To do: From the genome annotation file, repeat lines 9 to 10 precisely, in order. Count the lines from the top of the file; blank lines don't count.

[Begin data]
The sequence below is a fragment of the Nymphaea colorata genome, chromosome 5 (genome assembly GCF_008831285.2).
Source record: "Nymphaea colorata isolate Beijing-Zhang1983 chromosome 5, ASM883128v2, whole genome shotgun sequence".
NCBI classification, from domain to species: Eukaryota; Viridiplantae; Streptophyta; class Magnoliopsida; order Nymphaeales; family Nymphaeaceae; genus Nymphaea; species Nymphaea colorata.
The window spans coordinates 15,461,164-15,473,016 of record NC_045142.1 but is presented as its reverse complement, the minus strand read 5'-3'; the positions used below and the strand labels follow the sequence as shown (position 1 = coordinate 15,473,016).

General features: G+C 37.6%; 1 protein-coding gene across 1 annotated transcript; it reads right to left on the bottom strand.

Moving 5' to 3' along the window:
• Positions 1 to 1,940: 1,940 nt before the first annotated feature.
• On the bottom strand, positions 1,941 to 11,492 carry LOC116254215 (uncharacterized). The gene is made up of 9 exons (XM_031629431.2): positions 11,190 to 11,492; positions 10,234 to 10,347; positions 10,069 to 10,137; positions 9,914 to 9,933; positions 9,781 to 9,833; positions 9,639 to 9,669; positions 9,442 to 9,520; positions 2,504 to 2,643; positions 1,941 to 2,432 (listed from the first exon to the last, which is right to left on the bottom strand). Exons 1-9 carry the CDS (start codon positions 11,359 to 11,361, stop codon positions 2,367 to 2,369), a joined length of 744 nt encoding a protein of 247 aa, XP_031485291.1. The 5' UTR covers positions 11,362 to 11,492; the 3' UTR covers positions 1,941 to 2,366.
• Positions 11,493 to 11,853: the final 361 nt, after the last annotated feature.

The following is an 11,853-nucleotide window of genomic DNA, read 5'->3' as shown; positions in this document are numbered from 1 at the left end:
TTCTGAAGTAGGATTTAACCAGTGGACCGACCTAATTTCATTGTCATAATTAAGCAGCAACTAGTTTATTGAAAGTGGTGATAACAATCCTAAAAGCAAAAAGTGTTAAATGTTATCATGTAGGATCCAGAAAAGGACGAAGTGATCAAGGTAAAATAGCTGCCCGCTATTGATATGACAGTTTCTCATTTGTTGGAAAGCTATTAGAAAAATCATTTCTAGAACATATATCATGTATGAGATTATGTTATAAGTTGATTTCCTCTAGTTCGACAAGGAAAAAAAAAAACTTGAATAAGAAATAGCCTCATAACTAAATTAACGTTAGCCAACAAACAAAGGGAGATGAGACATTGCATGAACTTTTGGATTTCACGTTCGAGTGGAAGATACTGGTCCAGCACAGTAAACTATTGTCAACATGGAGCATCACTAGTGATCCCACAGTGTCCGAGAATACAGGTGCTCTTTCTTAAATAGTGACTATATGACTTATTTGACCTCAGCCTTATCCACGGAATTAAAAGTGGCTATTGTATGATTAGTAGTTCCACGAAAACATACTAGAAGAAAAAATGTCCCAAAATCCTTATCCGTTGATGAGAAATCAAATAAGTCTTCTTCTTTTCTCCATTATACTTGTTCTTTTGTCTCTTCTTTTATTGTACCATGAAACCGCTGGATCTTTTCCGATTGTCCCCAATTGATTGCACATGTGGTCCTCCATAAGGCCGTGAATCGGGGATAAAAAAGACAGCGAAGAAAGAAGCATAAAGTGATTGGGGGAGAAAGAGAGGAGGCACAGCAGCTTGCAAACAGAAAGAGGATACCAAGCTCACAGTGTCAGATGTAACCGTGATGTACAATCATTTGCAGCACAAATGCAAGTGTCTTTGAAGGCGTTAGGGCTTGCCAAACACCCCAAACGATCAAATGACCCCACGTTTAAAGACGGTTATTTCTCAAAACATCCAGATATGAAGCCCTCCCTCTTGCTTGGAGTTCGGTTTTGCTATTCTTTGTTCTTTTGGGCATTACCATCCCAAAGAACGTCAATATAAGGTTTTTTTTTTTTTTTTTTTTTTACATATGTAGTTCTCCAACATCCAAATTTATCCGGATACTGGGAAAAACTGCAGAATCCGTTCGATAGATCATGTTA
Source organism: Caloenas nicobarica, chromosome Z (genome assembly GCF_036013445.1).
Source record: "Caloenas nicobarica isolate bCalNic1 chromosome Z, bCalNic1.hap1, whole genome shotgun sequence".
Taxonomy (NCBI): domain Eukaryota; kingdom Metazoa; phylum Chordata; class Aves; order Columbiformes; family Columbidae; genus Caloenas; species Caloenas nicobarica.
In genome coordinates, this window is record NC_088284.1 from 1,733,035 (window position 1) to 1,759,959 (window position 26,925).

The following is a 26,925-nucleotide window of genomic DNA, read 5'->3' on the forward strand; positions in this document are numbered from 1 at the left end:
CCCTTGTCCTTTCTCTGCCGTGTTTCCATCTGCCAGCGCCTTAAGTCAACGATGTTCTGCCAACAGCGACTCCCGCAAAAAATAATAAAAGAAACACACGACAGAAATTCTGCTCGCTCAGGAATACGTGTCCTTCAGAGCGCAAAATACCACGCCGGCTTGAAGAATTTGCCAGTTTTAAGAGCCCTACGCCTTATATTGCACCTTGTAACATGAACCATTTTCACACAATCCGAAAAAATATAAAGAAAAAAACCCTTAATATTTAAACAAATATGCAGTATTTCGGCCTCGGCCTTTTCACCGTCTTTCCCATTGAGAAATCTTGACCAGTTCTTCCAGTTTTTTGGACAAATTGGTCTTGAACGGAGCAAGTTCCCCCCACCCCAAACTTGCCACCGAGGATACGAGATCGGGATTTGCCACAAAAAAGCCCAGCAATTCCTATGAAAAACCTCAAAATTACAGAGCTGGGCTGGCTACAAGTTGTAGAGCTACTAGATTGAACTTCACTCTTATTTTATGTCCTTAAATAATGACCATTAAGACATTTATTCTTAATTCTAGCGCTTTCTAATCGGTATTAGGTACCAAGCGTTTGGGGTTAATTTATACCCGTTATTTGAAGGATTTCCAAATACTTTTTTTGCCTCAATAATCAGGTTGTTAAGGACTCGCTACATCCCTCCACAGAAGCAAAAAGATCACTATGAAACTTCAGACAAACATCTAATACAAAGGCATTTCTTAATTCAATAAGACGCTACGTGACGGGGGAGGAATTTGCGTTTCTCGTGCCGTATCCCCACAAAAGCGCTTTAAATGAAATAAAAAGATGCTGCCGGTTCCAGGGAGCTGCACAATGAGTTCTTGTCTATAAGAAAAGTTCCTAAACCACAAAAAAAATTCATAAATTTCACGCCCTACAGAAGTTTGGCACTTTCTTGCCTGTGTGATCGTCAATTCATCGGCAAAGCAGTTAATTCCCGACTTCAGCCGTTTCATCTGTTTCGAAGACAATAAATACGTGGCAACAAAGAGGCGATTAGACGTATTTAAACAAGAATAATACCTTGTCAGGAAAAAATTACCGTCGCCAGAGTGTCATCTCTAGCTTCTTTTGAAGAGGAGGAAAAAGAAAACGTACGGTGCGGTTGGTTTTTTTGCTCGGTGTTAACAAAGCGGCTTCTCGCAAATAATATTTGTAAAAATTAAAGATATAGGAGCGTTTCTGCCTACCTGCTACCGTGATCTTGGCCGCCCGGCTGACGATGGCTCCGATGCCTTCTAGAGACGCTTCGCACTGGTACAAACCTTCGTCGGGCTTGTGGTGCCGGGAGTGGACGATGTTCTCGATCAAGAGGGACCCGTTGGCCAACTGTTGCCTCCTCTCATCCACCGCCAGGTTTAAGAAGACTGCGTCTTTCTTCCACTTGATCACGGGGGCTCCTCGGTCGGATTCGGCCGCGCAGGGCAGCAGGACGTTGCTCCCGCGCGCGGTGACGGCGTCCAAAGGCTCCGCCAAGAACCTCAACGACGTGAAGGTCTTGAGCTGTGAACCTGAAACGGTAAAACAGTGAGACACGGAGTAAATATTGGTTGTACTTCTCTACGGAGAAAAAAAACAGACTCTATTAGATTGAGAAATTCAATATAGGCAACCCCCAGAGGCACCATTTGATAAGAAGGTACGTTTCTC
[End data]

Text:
• Positions 11,493 to 11,853: the final 361 nt, after the last annotated feature.

The following is an 11,853-nucleotide window of genomic DNA, read 5'->3' as shown; positions in this document are numbered from 1 at the left end: